Phayo, Franche-Compte, Elounda, Jum

After Food, Coffee!

Marketstand
It probably never came out clearly, (we hardly ever get around to food pics, *ahem*) that food is an actual driving force behind our exploration of the world. Remember our quest to find Flower Hmong flower rice, or our chocolate fling? Food clues us in to places and to the people who live there: Recent Mexican markets  flaunted plump chili peppers of every size and shape, and every juicy form of taco you'll ever want to eat Other markets we've visited have been

The Eagle and the Serpent

Roud Mexico
Mexico!  Its dreamers.... and dancers.... Its preachers.... and peddlers.... The nachos! And nature..... Yes, even its wheelers and dealers effortlessly disarmed us- and entirely charmed us! The dark side of the (not so) United Mexican States, the stark narrative we kept hearing, of a murderous alternate reality somewhere in the country, mostly felt unreal.... Sunny hues and even sunnier smiles  cushioned us from harsh truths and pushed old apprehensions ever further from our minds. Once in a while, when headlines blared another mass killing or a new, record-breaking murder tally, we'd confront someone - a philosophical barista or

Bent to Fly*

In spring 2016 we wore life like a pretty daisy chain and all nature was a colorful soothing Portuguese cocoon for our Making-a-Home-in-Portugal (mis-)adventures. But in the summer, the daisy chain tore and the cocoon cracked. And come fall, our family faced a new, bitter reality: On October 21st 2016 my "little" brother Hans, who had fought chronic heart failure for five years, lost his valiant summer-long battle for health- and life. Death is relentless absence..... we who stay surrender to letting go, and put our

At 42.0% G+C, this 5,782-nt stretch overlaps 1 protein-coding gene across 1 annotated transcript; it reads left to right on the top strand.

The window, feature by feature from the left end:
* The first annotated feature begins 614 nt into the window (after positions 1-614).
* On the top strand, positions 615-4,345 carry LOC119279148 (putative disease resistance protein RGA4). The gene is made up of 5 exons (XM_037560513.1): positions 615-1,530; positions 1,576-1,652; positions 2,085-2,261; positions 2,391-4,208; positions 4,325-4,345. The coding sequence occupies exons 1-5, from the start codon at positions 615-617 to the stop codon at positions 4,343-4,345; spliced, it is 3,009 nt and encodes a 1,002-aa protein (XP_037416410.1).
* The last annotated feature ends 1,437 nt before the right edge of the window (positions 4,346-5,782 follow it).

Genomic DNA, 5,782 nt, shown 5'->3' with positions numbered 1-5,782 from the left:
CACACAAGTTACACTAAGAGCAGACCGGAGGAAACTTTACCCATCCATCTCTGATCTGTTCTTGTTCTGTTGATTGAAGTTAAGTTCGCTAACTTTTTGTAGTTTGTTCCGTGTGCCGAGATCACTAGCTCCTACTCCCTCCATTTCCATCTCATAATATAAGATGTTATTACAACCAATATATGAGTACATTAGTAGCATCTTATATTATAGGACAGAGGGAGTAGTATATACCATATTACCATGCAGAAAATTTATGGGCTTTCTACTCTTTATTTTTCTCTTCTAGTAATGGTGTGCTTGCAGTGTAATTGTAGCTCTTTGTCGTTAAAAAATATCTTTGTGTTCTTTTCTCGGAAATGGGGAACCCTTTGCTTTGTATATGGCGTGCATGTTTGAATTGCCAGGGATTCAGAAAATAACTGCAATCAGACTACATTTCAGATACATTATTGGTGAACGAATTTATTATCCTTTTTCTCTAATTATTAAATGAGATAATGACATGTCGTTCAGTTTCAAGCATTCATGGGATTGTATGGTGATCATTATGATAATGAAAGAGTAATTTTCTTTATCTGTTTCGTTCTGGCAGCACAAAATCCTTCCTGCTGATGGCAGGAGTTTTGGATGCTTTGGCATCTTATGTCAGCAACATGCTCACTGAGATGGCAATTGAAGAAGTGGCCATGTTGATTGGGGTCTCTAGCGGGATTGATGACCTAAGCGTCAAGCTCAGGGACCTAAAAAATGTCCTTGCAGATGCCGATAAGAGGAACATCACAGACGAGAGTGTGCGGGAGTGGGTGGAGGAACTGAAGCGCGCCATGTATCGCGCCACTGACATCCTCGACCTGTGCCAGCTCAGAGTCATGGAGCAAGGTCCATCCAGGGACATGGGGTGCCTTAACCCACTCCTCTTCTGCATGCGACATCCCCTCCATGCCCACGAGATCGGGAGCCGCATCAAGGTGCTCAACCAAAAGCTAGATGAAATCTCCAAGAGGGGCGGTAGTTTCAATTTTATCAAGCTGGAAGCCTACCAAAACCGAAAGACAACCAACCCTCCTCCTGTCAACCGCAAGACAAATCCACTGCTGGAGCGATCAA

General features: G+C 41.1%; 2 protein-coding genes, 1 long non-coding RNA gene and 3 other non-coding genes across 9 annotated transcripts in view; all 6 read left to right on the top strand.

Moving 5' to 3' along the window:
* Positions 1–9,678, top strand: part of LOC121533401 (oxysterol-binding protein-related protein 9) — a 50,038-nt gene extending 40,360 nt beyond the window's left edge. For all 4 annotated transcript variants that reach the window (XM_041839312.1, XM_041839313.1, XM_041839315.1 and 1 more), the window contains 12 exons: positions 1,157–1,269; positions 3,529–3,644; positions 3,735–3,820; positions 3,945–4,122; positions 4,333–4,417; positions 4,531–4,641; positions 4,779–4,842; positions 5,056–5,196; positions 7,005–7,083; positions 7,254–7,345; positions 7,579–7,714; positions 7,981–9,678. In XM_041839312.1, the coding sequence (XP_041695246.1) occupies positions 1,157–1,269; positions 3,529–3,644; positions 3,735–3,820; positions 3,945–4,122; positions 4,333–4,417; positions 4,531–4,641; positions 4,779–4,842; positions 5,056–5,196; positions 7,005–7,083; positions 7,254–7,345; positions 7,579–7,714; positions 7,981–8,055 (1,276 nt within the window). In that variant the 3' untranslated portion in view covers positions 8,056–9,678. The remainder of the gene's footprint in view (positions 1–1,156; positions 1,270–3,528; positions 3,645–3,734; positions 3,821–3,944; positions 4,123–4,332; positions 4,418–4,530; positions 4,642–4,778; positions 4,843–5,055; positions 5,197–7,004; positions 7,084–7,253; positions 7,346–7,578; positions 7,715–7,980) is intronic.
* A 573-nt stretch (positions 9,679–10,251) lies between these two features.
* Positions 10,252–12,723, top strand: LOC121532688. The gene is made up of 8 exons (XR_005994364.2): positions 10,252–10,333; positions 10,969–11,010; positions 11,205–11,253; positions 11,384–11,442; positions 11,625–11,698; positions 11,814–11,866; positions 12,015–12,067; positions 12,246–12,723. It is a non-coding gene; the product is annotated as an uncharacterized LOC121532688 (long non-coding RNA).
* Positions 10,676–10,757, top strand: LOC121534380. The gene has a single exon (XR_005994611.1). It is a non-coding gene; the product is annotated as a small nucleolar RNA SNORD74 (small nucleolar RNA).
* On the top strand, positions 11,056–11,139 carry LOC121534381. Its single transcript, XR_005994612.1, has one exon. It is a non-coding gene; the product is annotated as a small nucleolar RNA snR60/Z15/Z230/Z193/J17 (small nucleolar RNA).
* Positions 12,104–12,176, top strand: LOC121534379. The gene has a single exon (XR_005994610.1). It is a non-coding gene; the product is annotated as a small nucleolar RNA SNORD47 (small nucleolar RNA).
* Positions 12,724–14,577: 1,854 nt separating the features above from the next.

Amor à Primeira Vista

House
I was planning a post called Chasing Spring It would have been a, retrospectively, funny story about us sleeping in the car in a snow storm and shivering our way through France and Spain to Portugal, where the shivers continued and were probably the worst we've every experienced. Because most Portuguese  don't believe in central  heating. (Can't afford heating?  Think any kind of heating is wimpy and not worth the trouble for, uuuh, just three short months? Or four- or five??). Whatever. Even a week feels too long, when you're

Brimming over

Sukorn Life
Stuffed to the brim with all things travel- Joy and frustration and fascination, and with no room for more, we  left Thailand for one of our favorite places of all, home to family and friends, to regroup- and mainly, re-pack! Gladly, we came for the company, not the weather, (Switzerland shock froze us with a 30°C temperature drop....) For all the ambivalent press Thailand has been getting, and for all we’ve learned about the culture behind the perennial “show a smile- any smile” front, (thanks Elio d.C.

Becoming a Stayer

Graduation
It was just idle Sunday evening curiosity that attracted me to an article called Going Nowhere: Ten tips for expat Stayers who want to stay well. It's probably one of those boring listicles bloggers use to pad their pages, I said to M. But it was a bombshell! All the faint warning bells, the unsettling thoughts, the disturbing reserve we'd been feeling this time around in SE Asia, were brought into sharp focus by the article: What it takes to stay- to stay well- somewhere on the planet, away

Vietnam and the Benefit of Doubt

Flower Rice
It took a heck of a lot of coffee time -and strong spirits (in every sense of the word haha) to find the love for the Socialist Republic of Vietnam. But we did it. We fine-tuned our attitude, learned to navigate the impossible waves of completely lawless traffic and to turn a blind eye to unrelenting touts and sneaky scammers We savoured the novelty beauty and deliciousness Vietnam had to offer, and came to terms with its sometimes confusing or disappointing, and erstwhile tragic aspects The Flower Hmong, Black Hmong, Giay, Dao, Nung- magical names,

Kampi and the River Dolphins

Merrygoround
Our sliver of a boat is wedged between two bushes midriver. The swift current creates the illusion of an armada of treetops gliding silently upriver. Between these islets dolphins play, tantalising us with glimpses of a glittering fin or a blunt prehistoric head. I can hear them breathe- Same like people, the captain says. It feels like some sort of initiation into the fast disappearing magic of creation...... There were other animals too, overland f but not really that much going on on the road less